Pilgrims: Then and Now

In 1990 the State Society sponsored its own publication about the Pilgrims and how their covenant concept "played a major role in the formation of the church to which they pledged mutual aid in the care of one another." Their similar pledge with the native Americans promoted peace for fifty-five years. Thousands of copies have been distributed to schools, scout groups, etc. as well as each new State Society member.

The Pilgrim story is one of the best known stories and, paradoxically, one of the least known stories concerning our American beginnings. Many are familiar with the Mayflower, Plymouth Rock, and the first Thanksgiving. Few know much about the great ideas and personalities which gave rise to and sustained the Pilgrims' heroic and persistent struggle to realize their dreams of living as a self-determining people.

The Pilgrim enterprise has not enjoyed the kind of understanding it deserves with regard to its primitive contributions to a fledgling democracy. The fame and popularity of major events in our early history ironically stand in the way of an appreciation for the basic impetus which guided their fervent and dogged quest to live free from the tyranny of both the King and the established Church of England. Following repeated attempts and profound searchings of soul to "purify" the church from within, the small group of stubborn people whom we now know a Pilgrims separated themselves from the Church and effectively, therefore, form their own nation. This severance from the English establishment earned for them the scornful name of "Independents" or "Separatists" by their detractors. This extreme act of separation pushed the Pilgrims beyond those who were known as Puritans, those who sought to change the church while remaining in it. Plymouth Colony, therefore, is not to be confused with the Massachusetts Bay Colony which was settled by so-called non-separating Puritans in places like Salem and Boston. Though the relationship between Massachusetts Bay and Plymouth was for the most part cordial, Plymouth was never looked upon with as much favor by England as was its larger and richer neighbor to the north.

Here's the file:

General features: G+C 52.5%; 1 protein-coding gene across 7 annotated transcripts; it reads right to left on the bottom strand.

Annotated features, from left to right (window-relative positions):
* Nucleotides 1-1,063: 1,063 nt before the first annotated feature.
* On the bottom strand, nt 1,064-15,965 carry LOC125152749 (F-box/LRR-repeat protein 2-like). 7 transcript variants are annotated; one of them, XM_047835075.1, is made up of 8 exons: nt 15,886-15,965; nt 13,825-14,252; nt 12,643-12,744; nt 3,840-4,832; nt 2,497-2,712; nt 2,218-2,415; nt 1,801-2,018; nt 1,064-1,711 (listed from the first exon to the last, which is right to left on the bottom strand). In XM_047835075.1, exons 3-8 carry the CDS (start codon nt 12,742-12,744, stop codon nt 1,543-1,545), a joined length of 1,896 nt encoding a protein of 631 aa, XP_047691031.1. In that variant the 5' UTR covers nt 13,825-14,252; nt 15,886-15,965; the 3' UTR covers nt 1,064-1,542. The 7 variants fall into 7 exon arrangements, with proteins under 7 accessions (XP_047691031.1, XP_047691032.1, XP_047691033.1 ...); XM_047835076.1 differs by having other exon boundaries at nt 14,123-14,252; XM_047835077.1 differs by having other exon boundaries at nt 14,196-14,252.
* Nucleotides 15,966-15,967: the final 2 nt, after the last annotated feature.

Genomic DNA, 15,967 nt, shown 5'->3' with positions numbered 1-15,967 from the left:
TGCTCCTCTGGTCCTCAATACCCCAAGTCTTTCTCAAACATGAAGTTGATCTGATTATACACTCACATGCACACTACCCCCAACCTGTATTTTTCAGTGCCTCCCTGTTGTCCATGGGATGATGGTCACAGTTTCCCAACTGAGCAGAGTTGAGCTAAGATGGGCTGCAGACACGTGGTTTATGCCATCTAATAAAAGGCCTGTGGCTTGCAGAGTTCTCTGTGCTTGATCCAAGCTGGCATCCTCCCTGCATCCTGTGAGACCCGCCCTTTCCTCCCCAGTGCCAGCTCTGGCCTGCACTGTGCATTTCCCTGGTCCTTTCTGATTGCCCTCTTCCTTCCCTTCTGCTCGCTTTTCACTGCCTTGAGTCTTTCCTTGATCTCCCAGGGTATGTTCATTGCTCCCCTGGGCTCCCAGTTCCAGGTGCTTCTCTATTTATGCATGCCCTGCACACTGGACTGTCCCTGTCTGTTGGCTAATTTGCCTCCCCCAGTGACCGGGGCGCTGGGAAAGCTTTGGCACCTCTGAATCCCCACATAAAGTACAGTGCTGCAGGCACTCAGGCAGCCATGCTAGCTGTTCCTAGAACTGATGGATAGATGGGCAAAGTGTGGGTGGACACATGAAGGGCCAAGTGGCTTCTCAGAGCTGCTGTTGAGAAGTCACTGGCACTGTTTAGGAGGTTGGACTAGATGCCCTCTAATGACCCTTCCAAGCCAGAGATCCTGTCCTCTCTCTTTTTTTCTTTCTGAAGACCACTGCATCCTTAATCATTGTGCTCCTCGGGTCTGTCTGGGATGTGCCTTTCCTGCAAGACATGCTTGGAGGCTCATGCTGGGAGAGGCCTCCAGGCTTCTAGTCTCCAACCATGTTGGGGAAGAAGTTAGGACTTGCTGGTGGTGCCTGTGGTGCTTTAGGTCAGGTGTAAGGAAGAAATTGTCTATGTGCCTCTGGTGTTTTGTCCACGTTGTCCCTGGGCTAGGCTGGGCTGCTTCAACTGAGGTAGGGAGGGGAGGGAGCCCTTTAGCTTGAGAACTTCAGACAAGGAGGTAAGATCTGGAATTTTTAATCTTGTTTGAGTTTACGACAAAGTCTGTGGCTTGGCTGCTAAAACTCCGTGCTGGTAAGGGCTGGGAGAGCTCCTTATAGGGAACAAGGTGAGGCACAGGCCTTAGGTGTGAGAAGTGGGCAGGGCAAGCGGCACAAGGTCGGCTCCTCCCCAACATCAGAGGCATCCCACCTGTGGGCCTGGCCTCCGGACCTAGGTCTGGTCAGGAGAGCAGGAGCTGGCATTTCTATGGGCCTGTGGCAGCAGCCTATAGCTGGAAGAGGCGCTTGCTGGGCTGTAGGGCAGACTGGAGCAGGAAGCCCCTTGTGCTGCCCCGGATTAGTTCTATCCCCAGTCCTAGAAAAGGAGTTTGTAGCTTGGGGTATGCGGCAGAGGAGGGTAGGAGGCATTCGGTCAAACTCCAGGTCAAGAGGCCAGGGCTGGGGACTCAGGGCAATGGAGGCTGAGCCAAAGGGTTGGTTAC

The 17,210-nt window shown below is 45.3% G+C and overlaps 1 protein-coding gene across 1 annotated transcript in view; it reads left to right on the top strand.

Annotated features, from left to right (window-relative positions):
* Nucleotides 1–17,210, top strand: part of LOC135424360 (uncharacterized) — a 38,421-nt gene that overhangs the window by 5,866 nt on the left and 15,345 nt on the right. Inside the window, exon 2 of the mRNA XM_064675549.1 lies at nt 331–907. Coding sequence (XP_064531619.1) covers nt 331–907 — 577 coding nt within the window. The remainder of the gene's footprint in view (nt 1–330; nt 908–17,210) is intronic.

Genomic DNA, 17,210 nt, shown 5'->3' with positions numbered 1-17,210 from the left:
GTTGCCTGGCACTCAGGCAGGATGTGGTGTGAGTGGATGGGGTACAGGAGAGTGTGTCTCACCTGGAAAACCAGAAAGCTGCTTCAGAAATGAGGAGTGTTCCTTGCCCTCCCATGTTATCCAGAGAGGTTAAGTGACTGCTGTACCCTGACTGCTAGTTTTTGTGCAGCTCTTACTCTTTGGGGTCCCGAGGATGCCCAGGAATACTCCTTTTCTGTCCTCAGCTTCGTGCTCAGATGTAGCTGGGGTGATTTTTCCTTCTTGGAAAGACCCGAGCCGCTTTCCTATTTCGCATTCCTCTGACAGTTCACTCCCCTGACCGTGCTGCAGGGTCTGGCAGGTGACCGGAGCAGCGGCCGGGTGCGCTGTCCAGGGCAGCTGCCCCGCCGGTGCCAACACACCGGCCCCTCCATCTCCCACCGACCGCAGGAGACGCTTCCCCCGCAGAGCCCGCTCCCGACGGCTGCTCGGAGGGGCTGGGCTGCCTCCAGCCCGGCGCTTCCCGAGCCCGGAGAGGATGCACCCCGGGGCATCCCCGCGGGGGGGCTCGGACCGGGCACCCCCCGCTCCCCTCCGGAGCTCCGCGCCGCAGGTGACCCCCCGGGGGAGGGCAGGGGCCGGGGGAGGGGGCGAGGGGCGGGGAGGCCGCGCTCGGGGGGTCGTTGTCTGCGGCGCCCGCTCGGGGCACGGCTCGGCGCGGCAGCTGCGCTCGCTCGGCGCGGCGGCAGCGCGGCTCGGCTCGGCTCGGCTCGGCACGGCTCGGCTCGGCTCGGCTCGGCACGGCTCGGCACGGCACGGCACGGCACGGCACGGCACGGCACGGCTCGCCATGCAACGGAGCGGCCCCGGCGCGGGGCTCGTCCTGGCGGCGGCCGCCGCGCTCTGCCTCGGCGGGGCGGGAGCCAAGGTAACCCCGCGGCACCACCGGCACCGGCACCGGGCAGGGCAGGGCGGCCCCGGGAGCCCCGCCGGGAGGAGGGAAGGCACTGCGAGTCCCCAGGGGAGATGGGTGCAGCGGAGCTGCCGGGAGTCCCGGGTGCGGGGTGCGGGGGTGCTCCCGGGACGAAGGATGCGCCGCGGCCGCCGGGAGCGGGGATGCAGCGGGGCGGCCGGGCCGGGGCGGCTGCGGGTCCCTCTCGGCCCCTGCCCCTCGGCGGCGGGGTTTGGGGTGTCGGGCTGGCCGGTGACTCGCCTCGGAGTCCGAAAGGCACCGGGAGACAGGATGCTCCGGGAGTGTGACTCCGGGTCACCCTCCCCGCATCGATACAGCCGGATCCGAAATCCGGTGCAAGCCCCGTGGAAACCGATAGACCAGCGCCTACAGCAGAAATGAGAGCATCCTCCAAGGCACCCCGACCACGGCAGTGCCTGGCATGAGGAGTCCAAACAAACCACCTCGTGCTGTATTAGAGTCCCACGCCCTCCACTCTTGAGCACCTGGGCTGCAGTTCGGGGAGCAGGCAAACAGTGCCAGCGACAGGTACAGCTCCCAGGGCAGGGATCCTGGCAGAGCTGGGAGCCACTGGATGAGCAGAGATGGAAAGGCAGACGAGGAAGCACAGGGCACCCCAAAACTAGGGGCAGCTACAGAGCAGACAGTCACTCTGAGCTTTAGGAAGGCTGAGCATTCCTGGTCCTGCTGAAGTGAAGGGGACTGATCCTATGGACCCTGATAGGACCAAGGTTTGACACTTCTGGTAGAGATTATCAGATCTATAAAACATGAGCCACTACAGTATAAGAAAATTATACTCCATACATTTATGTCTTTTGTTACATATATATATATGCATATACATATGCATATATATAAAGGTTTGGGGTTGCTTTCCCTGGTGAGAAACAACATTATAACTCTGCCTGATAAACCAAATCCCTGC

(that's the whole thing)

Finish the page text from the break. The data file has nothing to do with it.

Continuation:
The Pilgrim experience made a very significant contribution to ideas of freedom then and it can be an inspiration to those who seek liberation from tyranny and oppression anywhere in the world now. The world in which we live is vastly different from the one known to the Pilgrims, but the issues of liberty, freedom and self-governance remain remarkably similar today.

In this time of explosive, dizzying and exhilarating change, one can feel the earth moving as freedom and independence erupt with volcanic force from the tip of South Africa to the northern Baltics, from the remote reaches of Mongolia to the rarefied heights of Napal.

Plymouth Rock would be nothing more than an undistinguished boulder buried in the shifting sands of Plymouth Bay, the Mayflower would be recalled only in ancient and obscure logs for those interested in ships which carried cargoes of wine, the first Thanksgiving would not have taken place, there would not have been need for that nobel document of freedom known as that Mayflower Compact, there would have been no Pilgrims—were it not for a small group of English people who were possessed by the desire to live in freedom. Pilgrims: Then and Now intends to tell the story, but as a story which has no end. The story would end only if people suffer a failure of nerve in the quest for basic human principles and succumb in servility to oppression. The Pilgrims made progress toward self-determination then; all become Pilgrims who share their passion for freedom now.

— Rev. Gary L. Marks
August 1990

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